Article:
Pediatric endocrinologists are doctors who specialize in the diagnosis and treatment of children with diseases of the endocrine system. The endocrine system includes different glands or organs that are in control of hormones and body functions that affect growth, metabolism, puberty, and fertility. Hormones are chemical messengers that regulate body functions by transmitting information from one cell to another. Increased or decreased action of these hormones can cause disease. 

The endocrine glands which produce hormones include, among other organs, the pituitary gland which controls growth and also controls other endocrine glands, the thyroid gland which is involved in important cell functions and metabolism, the testes in boys and the ovaries in girls that are responsible for pubertal development and fertility and the pancreas which, when impaired, leads to diabetes.  


The Pediatric Endocrinology clinic sees patients at the Glassrock Building on the campus of UC Davis Medical Center:

UC Davis Medical Center
Glassrock Building
2521 Stockton Blvd., 3rd floor
Sacramento

To schedule an appointment at our clinic,
please call 800-UCD-4-KIDS.

Pediatric Endocrine care is provided by a group of world-renowned doctors, experienced nurses, dieticians and social worker who function together as a comprehensive team to our culturally-rich patients and their families.

Dr. Dennis Styne

Dr. Dennis M. Styne holds the Yocha Dehe Endowed Chair in Pediatric Endocrinology. He has performed research in many aspects of pediatric endocrinology and has written textbooks and numerous chapters on the field which are used by doctors around the world. He developed international guidelines on the prevention, evaluation and treatment of childhood obesity. Due to his interest in decreasing health disparities, he developed an outreach program to improve health for families living at Northern California Indian rancherias that promotes communication with the UC Davis Health based children's specialists. His research focuses on improving therapies for various pediatric endocrine conditions. He published a text book on pediatric endocrinology that is used by providers worldwide.

Dr. Nicole Glaser

Dr. Nicole Glaser is the Dean’s Professor of Pediatric Diabetes and has interests in type 1 diabetes care in children as well as all other pediatric endocrine conditions. Her research emphasis is on pediatric diabetic ketoacidosis (DKA), an acute, life-threatening complication of diabetes, and brain injury related to DKA in children.  She developed international guidelines for the treatment of diabetic ketoacidosis and has written a large number of research papers and chapters in the field.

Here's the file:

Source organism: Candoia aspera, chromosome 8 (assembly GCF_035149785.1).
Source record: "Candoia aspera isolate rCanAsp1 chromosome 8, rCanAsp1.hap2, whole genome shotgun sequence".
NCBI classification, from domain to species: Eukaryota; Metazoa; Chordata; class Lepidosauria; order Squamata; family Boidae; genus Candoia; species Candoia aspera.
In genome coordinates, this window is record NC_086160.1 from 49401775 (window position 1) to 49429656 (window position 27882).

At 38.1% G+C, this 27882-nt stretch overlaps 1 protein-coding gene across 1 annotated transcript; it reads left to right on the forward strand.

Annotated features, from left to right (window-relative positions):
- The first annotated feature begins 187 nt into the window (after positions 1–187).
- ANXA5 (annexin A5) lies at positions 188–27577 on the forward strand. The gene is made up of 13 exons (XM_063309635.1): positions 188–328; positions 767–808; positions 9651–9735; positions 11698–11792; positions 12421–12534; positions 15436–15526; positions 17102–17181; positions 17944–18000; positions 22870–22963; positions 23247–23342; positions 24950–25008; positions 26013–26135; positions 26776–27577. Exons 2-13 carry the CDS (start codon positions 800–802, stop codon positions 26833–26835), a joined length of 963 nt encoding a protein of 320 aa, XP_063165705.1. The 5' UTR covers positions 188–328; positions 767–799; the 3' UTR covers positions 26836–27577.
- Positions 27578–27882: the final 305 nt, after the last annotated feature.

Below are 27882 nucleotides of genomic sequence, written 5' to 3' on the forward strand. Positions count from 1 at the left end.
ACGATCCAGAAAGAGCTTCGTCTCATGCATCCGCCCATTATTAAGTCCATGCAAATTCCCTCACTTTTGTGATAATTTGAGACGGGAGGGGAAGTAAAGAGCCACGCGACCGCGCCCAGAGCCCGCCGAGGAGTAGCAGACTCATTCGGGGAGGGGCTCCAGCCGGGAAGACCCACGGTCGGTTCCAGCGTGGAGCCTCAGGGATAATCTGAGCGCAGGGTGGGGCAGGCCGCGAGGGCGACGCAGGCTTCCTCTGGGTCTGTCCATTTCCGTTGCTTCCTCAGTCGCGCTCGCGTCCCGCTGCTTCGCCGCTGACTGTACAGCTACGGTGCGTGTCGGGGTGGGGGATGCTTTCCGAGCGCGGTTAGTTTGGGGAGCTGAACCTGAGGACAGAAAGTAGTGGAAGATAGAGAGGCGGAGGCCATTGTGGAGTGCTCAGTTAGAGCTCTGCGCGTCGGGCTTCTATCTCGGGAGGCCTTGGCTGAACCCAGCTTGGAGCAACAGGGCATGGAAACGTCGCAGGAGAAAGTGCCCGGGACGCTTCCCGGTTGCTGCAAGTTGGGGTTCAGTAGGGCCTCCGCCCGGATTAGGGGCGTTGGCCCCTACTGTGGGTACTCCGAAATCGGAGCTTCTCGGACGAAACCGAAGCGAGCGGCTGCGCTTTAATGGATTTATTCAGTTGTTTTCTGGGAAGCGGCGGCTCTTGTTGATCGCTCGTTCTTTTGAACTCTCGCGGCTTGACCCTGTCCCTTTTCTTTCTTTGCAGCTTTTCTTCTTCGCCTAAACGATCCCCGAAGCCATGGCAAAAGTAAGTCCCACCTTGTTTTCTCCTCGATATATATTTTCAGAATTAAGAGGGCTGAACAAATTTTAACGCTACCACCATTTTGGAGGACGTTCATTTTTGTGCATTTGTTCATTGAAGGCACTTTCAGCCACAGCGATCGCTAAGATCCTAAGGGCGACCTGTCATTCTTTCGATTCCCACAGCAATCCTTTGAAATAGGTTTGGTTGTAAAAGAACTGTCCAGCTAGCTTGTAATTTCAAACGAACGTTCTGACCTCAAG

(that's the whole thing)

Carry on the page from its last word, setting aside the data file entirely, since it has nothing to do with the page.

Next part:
Dr. Lindsay Loomba-Albrecht

Dr. Lindsey Loomba-Albrecht is an expert in all types of pediatric endocrine diseases. Her Chico clinic provides care for children north of UCDMC. She has written chapters in pediatric textbooks to teach other doctors about pediatric endocrine diseases. Her research interest focuses on the effect of family functioning on the control of blood glucose in children with diabetes.  

Dr. Abigail Fruzza

Dr. Abigail Fruzza provides expert care for all types of pediatric endocrine condition in our UCDMC clinic.  Besides treating children at UCDMC, she also holds telemedicine clinics to provide pediatric endocrinology services to distant sites for children who cannot physically reach UCDMC. 

Dr. Stephanie Crossen

Dr. Stephanie Crossen skillfully treats children with all types of pediatric endocrine diseases. Her research focuses on new ways to deliver care in order to improve outcomes and prevent complications for children with type 1 diabetes. 

Dr. Armaiti Mody

Dr. Mody's academic interests include Type 1 and Type 2 Diabetes, obesity, and Polycystic Ovary Syndrome (PCOS). She has a particular interest in alternative approaches to diagnosing and managing PCOS in both adolescents and young adults. Her research primarily focuses on improving our understanding of the etiology and pathophysiology around PCOS as well as management of this disorder in adolescent females.